We called in to see Margaret and Roger Cobb in Featherston and many other members of the family – Jeanette and her family, Suzanne and Josephine and their husbands – were all there, just departing as we arrived.  We chatted for a while and made for Greytown where I had booked a campsite in the lovely council-owned camp ground.  We chose one of the few remaining sites in the trees, surrounded by families, and lots of children, but it was a good campground with excellent facilities.  I enjoyed our night there.  We polished off the remains of the New Year’s bubbles before getting a good night’s sleep – it had been a long day for Hong Joo, up at 4am for work that morning.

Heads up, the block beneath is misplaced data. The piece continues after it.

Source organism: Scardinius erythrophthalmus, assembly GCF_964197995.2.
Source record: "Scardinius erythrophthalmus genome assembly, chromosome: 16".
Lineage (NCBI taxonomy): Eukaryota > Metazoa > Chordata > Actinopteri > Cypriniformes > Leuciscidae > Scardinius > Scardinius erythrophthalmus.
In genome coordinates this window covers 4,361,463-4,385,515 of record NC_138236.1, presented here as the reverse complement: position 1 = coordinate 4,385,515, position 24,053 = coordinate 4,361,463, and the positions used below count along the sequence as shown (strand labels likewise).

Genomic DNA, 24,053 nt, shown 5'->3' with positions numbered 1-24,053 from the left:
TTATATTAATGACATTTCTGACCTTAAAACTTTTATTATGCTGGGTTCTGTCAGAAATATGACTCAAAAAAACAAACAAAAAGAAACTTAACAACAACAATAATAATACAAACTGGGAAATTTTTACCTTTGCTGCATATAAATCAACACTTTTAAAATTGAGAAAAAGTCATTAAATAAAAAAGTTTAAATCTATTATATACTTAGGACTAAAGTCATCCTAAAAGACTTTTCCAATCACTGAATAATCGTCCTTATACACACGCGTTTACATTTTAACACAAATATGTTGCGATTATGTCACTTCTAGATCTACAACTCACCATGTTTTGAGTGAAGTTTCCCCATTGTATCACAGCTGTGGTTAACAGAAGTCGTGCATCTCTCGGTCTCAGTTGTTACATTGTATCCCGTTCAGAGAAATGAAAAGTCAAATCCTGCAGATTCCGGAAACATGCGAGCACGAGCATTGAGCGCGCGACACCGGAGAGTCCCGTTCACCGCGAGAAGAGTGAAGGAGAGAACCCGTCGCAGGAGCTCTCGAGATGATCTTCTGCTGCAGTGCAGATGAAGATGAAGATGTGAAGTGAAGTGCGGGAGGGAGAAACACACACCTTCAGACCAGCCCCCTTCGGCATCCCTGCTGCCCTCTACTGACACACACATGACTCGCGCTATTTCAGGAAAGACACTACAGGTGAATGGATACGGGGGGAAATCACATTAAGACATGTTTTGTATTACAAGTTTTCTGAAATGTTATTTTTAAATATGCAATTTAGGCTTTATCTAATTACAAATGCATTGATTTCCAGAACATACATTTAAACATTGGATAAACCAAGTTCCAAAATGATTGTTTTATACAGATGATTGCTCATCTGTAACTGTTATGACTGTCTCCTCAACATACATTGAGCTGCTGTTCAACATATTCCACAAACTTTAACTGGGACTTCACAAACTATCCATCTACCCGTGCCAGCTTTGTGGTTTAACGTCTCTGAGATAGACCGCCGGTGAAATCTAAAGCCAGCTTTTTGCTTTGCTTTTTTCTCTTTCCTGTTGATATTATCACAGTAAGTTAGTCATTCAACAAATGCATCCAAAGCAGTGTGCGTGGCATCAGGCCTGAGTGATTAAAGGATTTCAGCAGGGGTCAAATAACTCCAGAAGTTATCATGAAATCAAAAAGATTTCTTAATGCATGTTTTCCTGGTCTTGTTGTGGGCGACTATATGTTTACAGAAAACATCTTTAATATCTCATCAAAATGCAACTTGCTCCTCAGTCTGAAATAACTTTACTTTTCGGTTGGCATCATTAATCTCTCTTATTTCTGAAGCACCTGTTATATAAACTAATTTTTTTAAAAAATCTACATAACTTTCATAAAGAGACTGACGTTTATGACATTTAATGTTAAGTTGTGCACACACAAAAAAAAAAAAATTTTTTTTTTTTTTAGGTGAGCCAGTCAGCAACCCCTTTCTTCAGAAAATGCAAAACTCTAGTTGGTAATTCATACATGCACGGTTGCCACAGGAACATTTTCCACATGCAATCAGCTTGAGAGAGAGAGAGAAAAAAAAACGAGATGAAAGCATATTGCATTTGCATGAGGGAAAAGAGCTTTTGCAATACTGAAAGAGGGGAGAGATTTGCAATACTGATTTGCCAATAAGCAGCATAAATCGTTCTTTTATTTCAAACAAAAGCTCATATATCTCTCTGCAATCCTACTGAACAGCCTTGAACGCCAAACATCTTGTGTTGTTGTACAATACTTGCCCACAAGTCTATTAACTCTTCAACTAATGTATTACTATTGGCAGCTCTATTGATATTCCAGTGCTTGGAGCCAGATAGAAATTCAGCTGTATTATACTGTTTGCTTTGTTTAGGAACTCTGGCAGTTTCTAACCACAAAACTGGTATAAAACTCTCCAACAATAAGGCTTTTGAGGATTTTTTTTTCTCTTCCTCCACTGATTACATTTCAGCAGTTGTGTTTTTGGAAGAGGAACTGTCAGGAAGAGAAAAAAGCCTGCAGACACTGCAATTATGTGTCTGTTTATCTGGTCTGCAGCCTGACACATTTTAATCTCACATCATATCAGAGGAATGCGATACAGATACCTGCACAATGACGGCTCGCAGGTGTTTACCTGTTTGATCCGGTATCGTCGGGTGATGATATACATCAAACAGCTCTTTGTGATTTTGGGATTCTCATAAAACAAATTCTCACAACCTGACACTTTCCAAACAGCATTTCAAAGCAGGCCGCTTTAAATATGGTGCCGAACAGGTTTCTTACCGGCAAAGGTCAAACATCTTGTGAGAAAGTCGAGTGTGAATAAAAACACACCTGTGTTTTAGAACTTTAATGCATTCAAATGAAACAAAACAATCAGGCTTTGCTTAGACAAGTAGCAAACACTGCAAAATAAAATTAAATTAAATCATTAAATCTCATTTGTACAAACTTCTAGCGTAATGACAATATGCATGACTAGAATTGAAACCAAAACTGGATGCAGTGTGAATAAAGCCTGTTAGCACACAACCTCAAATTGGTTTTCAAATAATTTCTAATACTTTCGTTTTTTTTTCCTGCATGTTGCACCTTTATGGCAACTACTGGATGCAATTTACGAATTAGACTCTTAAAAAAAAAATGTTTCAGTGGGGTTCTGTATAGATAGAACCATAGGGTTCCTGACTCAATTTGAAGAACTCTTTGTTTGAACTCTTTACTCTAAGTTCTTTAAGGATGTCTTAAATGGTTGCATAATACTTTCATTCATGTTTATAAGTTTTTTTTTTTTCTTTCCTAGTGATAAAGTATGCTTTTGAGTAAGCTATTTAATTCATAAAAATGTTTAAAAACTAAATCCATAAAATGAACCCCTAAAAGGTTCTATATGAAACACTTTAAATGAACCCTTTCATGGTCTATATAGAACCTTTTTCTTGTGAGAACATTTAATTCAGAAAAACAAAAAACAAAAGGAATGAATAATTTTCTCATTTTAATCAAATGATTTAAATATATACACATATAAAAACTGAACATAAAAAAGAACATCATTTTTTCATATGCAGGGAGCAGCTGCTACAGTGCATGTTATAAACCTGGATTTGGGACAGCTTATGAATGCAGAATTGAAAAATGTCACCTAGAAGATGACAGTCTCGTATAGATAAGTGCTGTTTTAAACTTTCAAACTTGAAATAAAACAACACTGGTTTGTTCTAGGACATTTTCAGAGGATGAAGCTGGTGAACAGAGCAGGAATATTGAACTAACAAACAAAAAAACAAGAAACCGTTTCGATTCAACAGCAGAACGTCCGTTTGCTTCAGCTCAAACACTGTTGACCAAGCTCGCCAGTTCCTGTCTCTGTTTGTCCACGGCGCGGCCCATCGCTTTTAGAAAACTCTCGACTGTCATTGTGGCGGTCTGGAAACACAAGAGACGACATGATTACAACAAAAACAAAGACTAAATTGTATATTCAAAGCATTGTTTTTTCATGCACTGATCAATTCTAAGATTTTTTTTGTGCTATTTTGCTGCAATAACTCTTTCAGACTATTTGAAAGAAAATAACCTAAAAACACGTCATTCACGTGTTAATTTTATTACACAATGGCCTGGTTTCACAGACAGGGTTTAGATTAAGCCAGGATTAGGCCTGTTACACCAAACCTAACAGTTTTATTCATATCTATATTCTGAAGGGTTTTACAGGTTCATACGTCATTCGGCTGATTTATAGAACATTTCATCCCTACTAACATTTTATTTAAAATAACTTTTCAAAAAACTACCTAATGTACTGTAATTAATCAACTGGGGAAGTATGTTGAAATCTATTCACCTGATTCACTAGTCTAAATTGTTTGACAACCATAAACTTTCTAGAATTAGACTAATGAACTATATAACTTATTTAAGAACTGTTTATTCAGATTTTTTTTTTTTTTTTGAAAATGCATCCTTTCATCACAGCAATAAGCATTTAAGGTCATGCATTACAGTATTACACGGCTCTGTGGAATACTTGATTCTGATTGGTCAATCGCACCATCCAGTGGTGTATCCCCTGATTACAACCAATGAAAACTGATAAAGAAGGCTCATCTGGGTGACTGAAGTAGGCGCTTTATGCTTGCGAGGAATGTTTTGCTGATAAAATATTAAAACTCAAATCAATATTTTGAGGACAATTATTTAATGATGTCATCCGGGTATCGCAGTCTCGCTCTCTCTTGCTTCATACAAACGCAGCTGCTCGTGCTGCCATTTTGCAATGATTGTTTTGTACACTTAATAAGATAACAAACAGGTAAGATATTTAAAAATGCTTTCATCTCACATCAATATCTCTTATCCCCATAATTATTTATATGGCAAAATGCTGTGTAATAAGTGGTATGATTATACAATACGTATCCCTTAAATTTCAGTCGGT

Craft Day at Pataka/Moriori Exhibition

Hong Joo and I went to the Craft Fair at Pataka Museum this morning.  A wonderful selection of crafts by (mostly) women from the Wellington region.  A great place to look for Christmas presents.

We did just that, and bought a scarf from Mu Hte, one of the Kayan ladies living in Wellington.  You can read about the Kayan women here.  Mu Hte has a full set of neck rings, and is very gifted at traditional Kayan weaving.  Such beautiful colours and simple, but attractive, designs.  We bought a scarf for my sister in law for Christmas.

In the museum we looked over the exhibition about the Moriori people of the Chatham Islands. A most interesting installation with moving and absorbing stories well told.

Pieces of Glass

I saw the fascinating film about Philip Glass on Saturday:

“GLASS: a portrait of Philip in twelve parts.”